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(Note: this project has been renamed from play-json-variants to play-json-derived-codecs)

Play JSON Derived Codecs

Reads, OWrites and OFormat derivation for algebraic data types (sealed traits and case classes, possibly recursive), powered by shapeless.

Compared to the built-in macros, this project brings support for:

  • sealed traits ;
  • recursive types ;
  • polymorphic types.

The artifacts are built for Scala and Scala.js 2.12, and 2.13, Play 2.9 and Shapeless 2.3.

For Play 2.8 compatibility see version 7.0.0.

Usage

import julienrf.json.derived

case class User(name: String, age: Int)

object User {
  implicit val reads: Reads[User] = derived.reads
}

The API is simple: the object julienrf.json.derived has just three methods.

  • reads[A], derives a Reads[A] ;
  • owrites[A], derives a OWrites[A] ;
  • oformat[A], derives a OFormat[A].

Representation of Sum Types

By default, sum types (types extending a sealed trait) are represented by a JSON object containing one field whose name is the name of the concrete type and whose value is the JSON object containing the value of the given type.

For instance, consider the following data type:

sealed trait Foo
case class Bar(s: String, i: Int) extends Foo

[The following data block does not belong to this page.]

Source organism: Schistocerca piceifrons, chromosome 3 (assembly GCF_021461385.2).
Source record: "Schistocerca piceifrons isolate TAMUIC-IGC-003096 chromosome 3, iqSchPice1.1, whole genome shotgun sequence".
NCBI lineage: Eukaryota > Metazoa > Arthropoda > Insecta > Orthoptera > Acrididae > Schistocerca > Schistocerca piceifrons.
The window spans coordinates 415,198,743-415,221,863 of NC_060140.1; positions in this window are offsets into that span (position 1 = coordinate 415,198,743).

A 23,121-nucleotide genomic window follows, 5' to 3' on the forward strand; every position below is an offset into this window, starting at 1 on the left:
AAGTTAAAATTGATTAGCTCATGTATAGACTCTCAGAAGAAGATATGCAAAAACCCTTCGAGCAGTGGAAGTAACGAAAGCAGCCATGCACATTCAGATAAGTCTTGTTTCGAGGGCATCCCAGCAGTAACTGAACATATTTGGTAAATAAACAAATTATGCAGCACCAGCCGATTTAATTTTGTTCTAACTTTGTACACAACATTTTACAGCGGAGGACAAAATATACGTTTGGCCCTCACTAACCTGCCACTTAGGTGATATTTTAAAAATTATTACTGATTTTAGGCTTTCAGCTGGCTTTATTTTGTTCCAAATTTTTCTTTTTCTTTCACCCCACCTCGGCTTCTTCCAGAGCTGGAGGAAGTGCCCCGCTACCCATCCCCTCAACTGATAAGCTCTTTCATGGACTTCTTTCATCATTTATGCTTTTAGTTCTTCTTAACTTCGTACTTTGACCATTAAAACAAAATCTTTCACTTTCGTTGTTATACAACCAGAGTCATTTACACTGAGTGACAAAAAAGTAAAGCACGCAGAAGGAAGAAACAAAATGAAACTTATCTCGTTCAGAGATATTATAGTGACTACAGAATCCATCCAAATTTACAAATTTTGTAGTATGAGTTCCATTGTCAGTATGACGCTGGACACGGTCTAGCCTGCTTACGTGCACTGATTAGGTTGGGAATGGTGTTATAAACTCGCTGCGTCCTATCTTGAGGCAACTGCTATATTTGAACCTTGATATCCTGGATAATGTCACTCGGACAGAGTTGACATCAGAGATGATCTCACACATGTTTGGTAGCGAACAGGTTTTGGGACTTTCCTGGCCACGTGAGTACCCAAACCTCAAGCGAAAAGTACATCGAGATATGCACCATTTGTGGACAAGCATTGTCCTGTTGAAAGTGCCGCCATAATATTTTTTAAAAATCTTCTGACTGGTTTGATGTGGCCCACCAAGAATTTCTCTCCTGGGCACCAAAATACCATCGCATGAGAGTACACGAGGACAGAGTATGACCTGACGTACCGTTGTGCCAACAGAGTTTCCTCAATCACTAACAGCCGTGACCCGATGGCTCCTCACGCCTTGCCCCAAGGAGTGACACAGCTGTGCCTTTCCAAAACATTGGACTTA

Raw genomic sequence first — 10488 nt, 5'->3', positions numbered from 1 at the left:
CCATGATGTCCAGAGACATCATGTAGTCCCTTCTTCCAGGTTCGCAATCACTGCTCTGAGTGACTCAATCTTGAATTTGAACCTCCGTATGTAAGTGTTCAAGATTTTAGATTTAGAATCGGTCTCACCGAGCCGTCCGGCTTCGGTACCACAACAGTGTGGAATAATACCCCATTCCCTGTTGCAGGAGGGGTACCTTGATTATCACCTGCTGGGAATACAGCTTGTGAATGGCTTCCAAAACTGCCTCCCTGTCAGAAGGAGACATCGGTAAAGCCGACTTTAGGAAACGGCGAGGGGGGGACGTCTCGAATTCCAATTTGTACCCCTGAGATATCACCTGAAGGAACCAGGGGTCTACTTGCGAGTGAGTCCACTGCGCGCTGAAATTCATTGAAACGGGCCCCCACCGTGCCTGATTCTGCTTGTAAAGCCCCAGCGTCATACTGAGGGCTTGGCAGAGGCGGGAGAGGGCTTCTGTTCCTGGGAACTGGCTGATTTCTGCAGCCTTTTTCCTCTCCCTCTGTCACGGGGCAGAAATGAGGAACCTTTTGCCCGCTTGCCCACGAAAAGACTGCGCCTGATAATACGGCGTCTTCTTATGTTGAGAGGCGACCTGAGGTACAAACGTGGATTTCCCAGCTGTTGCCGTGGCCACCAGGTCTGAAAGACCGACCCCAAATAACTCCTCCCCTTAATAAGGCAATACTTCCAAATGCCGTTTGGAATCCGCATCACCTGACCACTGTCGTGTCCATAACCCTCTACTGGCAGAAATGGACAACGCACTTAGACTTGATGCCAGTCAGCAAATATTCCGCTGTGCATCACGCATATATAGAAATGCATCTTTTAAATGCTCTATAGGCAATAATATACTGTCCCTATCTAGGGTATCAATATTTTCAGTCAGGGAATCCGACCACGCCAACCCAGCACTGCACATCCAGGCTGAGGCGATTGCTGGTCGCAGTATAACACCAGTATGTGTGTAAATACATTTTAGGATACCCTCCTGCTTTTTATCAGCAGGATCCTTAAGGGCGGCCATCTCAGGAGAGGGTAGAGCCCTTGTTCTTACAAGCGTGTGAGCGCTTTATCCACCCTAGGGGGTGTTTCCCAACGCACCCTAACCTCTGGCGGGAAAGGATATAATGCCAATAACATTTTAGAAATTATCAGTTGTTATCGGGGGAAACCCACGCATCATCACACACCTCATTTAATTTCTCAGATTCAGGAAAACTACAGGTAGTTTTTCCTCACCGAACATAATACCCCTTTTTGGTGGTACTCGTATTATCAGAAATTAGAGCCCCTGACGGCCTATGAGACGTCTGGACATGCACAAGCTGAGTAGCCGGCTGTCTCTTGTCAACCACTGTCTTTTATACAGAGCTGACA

case object Baz extends Foo

The default JSON representation of Bar("quux", 42) is the following JSON object:

{
  "Bar": {
    "s": "quux",
    "i": 42
  }
}

Configuring the Derivation Process

Three aspects of the derivation process can be configured:

  • the representation of sum types,
  • the way case class field names are mapped to JSON property names,
  • the type name used to discriminate sum types.

Custom Representation of Sum Types

The default representation of sum types may not fit all use cases. For instance, it is not very practical for enumerations.

For instance, you might want to represent the Bar("quux", 42) value as the following JSON object:

{
  "type": "Bar",
  "s": "quux",
  "i": 42
}

Here, the type information is flattened with the Bar members.

You can do so by using the methods in the derived.flat object:

implicit val fooOWrites: OWrites[Foo] =
  derived.flat.owrites((__ \ "type").write[String])

In case you need even more control, you can implement your own TypeTagOWrites and TypeTagReads.

Custom Field Names Mapping

By default, case class fields are mapped to JSON object properties having the same name.

You can transform this mapping by supplying a different NameAdapter parameter. For instance, to use “snake case” in JSON:

implicit val userFormat: OFormat[User] = derived.oformat(adapter = NameAdapter.snakeCase)

Custom Type Names

By default, case class names are used as discriminators (type tags) for sum types.

You can configure the type tags to use by using the derived.withTypeTag object:

implicit val fooFormat: OFormat[Foo] =
  derived.withTypeTag.oformat(TypeTagSetting.FullClassName)

The library provides the following TypeTagSetting values out of the box:

  • TypeTagSetting.ShortClassName: use the class name (as it is defined in Scala)